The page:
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Soundtrax Special Edition
July 26th, 2018

By Randall D. Larson

Composer Patrick Williams passed away early this morning of complications from cancer. He was 79.

Williams served as a versatile and innovative film composer, arranger, and conductor for popular music, concert, film, and television for more than thirty years. He worked in many genres and won four Emmy Awards (out of 22 nominations), two Grammys for his jazz arrangements, an Oscar nomination for film composition (best music, original song score, and best adaptation score for 1979’s BREAKING AWAY), and a Cable ACE award (plus two nominations). He was nominated for the Pulitzer Prize for composing the orchestral work An American Concerto in 1977, and he was awarded the Richard Kirk Achievement Award from BMI in 1997.

He has more than 200 film and TV credits listed on IMDB. His film scores tended toward comedies and comedy-dramas, and his scores were tuneful, memorable, and quite affecting. Among them: Richard Lester’s BUTCH & SUNDANCE: THE EARLY DAYS (1979), Robert Zemeckis' USED CARS (1980), CHARLIE CHAN AND THE CURSE OF THE DRAGON QUEEN (1981), Michael Pressman’s SOME KIND OF HERO (1982), Richard Donner’s THE TOY (1982), Jonathan Demme’s SWING SHIFT (1984), several films for Carl Reiner, and the like. His TV-movie scores tended to offer a wider variety of genres – Westerns (HARDCASE, 1972), psychological thrillers (THE FAILING OF RAYMOND, 1971), and docudramas (RUBY RIDGE AN AMERICAN TRAGEDY, 1996; THE PERFECT HUSBAND: THE LACI PETERSON STORY, 2004). 

But it was in episodic television that Williams was most active, and arguably made the most significant impression in media music. He composed episodes of LOU GRANT, COLUMBO, THE STREETS OF SAN FRANCISCO (including its theme), THE BOB NEWHART SHOW, THE MARY TYLER MOORE SHOW, and much more. He was one of the few composers who filled in on THE SIMPSONS in the transition between Richard Gibbs (Season 1) and Alf Clausen (Season 2), scoring Season 2’s second episode, “Simpson and Delilah.” Williams’ last music for film and television was for NBC’s 2-episode 2005 miniseries, HERCULES.

Williams was very active in various musical endeavors outside of film and TV. After completing his music studies at Columbia University, he found work as an arranger in New York; in 1968 he moved to California and found work in films and TV while he kept writing and arranging jazz records. Throughout his media music career he continued to write numerous works for the concert hall, including the aforementioned An American Concerto, which was one of the first successful attempts to combine jazz elements with traditional symphonic writing. He was also a recognized educator in the music field, sharing his talent and experience as Artistic Director of the acclaimed Henry Mancini Institute and serving as a visiting professor and Composer-in-Residence at the University of Colorado and University of Utah, while lecturing frequently at institutes of higher learning throughout the US.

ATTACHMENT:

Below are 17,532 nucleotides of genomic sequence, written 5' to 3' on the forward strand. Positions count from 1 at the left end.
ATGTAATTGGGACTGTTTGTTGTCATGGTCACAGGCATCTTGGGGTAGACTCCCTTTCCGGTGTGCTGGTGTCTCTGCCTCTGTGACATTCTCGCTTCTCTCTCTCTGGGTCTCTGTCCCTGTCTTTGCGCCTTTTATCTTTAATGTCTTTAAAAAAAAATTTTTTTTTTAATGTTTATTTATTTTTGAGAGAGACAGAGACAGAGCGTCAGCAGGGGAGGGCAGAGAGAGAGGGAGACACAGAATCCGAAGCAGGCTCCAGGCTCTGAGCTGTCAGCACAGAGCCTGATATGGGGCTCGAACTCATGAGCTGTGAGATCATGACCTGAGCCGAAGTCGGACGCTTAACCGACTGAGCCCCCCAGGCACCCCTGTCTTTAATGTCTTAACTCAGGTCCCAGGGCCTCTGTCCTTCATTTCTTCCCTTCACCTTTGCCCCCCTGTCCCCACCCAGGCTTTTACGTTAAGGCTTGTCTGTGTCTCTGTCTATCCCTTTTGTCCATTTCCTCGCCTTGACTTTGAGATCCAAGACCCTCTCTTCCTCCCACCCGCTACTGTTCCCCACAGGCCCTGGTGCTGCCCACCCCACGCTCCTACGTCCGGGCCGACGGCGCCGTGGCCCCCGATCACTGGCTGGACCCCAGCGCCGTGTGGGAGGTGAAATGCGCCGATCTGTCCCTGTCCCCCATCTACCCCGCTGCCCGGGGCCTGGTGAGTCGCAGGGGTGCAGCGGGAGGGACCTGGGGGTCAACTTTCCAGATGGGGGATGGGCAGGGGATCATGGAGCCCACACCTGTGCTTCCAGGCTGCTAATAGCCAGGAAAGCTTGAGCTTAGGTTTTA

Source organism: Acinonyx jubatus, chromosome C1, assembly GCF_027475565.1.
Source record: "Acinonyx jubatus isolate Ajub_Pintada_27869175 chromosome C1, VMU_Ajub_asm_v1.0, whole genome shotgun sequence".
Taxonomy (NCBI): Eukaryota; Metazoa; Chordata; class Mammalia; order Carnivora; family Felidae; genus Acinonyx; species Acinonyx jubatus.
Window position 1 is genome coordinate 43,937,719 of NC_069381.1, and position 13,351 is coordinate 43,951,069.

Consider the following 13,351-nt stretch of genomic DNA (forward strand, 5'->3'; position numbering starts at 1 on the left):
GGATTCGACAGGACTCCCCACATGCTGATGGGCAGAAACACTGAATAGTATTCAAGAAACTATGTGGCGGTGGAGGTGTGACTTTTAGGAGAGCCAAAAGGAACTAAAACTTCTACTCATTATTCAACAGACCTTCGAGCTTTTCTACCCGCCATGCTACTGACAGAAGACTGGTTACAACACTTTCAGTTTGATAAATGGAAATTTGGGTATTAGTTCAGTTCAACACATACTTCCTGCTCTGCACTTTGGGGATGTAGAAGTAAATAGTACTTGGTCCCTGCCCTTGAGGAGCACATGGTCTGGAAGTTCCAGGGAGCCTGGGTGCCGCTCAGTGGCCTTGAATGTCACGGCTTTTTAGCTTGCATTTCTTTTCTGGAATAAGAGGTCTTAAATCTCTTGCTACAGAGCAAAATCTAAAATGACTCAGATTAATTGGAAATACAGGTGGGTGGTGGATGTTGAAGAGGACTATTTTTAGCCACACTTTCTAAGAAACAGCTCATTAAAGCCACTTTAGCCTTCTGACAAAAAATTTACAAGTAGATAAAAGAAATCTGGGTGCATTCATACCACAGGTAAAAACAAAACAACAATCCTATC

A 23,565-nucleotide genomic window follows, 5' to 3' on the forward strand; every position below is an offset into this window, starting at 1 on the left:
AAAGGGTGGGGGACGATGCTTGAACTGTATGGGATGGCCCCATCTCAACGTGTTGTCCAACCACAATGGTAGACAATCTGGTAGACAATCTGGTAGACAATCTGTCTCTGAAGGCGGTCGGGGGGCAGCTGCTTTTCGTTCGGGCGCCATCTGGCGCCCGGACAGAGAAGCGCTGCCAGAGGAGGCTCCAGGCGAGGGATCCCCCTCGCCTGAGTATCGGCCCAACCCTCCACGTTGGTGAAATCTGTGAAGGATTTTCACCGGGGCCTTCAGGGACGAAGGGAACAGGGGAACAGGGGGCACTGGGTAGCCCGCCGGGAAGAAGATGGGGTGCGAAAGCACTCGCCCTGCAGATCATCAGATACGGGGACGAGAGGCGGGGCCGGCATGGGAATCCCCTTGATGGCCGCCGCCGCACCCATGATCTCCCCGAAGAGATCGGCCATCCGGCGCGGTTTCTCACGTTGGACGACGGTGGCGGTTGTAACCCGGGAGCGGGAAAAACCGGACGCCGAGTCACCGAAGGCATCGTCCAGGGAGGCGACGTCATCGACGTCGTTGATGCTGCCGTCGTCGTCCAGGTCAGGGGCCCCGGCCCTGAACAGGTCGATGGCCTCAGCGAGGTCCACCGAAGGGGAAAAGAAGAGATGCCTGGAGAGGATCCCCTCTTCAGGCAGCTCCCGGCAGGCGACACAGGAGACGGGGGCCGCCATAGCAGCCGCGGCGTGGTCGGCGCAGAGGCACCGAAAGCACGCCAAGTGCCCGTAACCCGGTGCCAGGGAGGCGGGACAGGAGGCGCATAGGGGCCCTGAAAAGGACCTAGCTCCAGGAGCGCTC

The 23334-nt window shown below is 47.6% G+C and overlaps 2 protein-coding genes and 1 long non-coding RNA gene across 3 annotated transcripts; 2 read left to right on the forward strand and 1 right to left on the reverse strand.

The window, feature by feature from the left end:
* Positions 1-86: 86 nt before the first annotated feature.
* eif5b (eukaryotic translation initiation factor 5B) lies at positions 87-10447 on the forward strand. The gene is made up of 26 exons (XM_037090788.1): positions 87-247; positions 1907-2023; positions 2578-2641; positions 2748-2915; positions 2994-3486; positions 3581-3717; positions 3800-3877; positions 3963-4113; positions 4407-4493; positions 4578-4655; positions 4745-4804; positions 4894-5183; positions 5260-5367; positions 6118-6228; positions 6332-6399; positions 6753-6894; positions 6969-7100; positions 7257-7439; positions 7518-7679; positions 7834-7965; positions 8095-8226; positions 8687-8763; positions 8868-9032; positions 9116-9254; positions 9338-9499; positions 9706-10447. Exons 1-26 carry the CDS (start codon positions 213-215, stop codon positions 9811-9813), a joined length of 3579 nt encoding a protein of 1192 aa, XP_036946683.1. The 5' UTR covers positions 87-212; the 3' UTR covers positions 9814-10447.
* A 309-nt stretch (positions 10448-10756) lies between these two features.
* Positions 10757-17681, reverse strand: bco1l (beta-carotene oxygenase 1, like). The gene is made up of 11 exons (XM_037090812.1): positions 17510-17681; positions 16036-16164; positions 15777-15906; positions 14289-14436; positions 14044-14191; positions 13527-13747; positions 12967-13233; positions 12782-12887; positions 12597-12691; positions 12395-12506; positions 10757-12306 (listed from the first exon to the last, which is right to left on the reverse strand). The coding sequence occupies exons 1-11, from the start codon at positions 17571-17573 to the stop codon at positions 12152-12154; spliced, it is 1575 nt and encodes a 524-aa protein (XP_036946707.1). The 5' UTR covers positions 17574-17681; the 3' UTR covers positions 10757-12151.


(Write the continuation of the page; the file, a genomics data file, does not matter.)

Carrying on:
May his legacy sustain his memory, and his works serve as a tribute to a generous career in the service and perpetuation of music.

I had the pleasure of interviewing Patrick a couple of times, first for Soundtrack magazine in 2000, asking about his then-recent scores, the 1999 mini-series JESUS, and the TV-movie biopic,  THE THREE STOOGES (an unlikely pair, I admit).  I interviewed him again in August, 2011, relative to my writing the notes for La-La Land Records’ release of his soundtrack to USED CARS (currently sold out).  The former interview has been archived here. His remarks on scoring both of these films are both interesting and entertaining – and, for me, very memorable.

For more information on Patrick Williams, his career, and samples & videos of his music, see his web site

Randall D. Larson,

July 26th, 2018


Randall D. Larson was for many years senior editor for Soundtrack Magazine, publisher of CinemaScore: The Film Music Journal, and a film music columnist for Cinefantastique magazine.  A specialist on horror film music, he is the author of Musique Fantastique: A Survey of Film Music in the Fantastic Cinema and Music From the House of Hammer.  He has written liner notes for more than 120 soundtrack CDs for such labels as La-La Land, FSM, Perseverance, Silva Screen, Harkit, Quartet, and BSX Records.  A largely re-written and expanded Second Edition of Musique Fantastique is being published: the first of this four-book series is now available.  See:

Randall can be contacted at